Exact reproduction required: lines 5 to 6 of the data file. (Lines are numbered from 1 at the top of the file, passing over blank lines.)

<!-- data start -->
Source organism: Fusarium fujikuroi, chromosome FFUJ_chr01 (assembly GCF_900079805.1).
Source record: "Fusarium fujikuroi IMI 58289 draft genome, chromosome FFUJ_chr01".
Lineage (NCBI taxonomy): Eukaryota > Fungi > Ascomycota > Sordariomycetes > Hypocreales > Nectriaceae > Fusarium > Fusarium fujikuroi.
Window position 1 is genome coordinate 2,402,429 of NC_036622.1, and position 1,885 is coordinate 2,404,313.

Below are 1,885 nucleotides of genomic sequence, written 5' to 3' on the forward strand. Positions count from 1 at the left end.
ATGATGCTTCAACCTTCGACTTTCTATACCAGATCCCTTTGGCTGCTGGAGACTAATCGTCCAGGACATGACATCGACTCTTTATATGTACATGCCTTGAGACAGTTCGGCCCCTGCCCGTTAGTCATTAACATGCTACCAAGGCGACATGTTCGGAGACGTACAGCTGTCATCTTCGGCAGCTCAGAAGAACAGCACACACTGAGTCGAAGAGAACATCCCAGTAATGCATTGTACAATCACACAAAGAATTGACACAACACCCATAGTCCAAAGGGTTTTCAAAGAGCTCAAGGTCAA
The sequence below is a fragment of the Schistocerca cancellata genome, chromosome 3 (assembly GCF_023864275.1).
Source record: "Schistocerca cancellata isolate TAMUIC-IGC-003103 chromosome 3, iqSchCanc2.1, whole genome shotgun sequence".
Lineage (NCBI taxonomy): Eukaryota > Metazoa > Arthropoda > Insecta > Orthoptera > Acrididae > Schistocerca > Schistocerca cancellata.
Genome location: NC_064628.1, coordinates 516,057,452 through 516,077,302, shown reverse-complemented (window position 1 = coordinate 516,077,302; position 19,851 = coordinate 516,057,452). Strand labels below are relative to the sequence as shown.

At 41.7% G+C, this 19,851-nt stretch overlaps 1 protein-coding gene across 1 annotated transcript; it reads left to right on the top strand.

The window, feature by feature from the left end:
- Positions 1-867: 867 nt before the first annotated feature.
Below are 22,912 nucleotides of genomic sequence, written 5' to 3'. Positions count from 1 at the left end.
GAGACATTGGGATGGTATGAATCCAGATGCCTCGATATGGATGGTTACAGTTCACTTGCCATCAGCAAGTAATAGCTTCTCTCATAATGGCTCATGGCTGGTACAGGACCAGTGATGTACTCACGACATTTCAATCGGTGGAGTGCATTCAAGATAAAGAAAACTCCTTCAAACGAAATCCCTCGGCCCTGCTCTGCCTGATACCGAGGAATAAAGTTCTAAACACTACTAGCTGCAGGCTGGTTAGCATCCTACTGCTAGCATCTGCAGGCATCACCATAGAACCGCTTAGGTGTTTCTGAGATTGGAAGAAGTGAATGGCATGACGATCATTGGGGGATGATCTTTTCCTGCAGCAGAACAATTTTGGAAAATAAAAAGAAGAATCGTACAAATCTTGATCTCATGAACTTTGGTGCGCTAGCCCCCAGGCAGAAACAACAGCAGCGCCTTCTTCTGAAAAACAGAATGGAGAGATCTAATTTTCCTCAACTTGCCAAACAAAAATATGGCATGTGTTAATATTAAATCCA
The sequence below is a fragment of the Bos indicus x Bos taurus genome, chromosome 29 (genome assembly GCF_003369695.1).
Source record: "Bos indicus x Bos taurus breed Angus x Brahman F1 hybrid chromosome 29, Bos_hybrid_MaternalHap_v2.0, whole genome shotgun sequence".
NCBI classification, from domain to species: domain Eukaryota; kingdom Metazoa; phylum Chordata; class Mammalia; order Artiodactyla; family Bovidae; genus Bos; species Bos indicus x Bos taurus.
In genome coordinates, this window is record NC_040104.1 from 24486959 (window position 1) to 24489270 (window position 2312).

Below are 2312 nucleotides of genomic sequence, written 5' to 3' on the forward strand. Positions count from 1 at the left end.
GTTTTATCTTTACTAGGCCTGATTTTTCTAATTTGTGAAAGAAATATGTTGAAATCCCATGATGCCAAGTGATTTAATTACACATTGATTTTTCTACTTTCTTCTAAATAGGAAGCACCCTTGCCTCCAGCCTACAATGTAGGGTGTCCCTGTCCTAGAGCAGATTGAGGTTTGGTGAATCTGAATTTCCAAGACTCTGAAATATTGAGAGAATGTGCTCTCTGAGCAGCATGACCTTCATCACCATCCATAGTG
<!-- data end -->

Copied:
Below are 1,885 nucleotides of genomic sequence, written 5' to 3' on the forward strand. Positions count from 1 at the left end.
ATGATGCTTCAACCTTCGACTTTCTATACCAGATCCCTTTGGCTGCTGGAGACTAATCGTCCAGGACATGACATCGACTCTTTATATGTACATGCCTTGAGACAGTTCGGCCCCTGCCCGTTAGTCATTAACATGCTACCAAGGCGACATGTTCGGAGACGTACAGCTGTCATCTTCGGCAGCTCAGAAGAACAGCACACACTGAGTCGAAGAGAACATCCCAGTAATGCATTGTACAATCACACAAAGAATTGACACAACACCCATAGTCCAAAGGGTTTTCAAAGAGCTCAAGGTCAA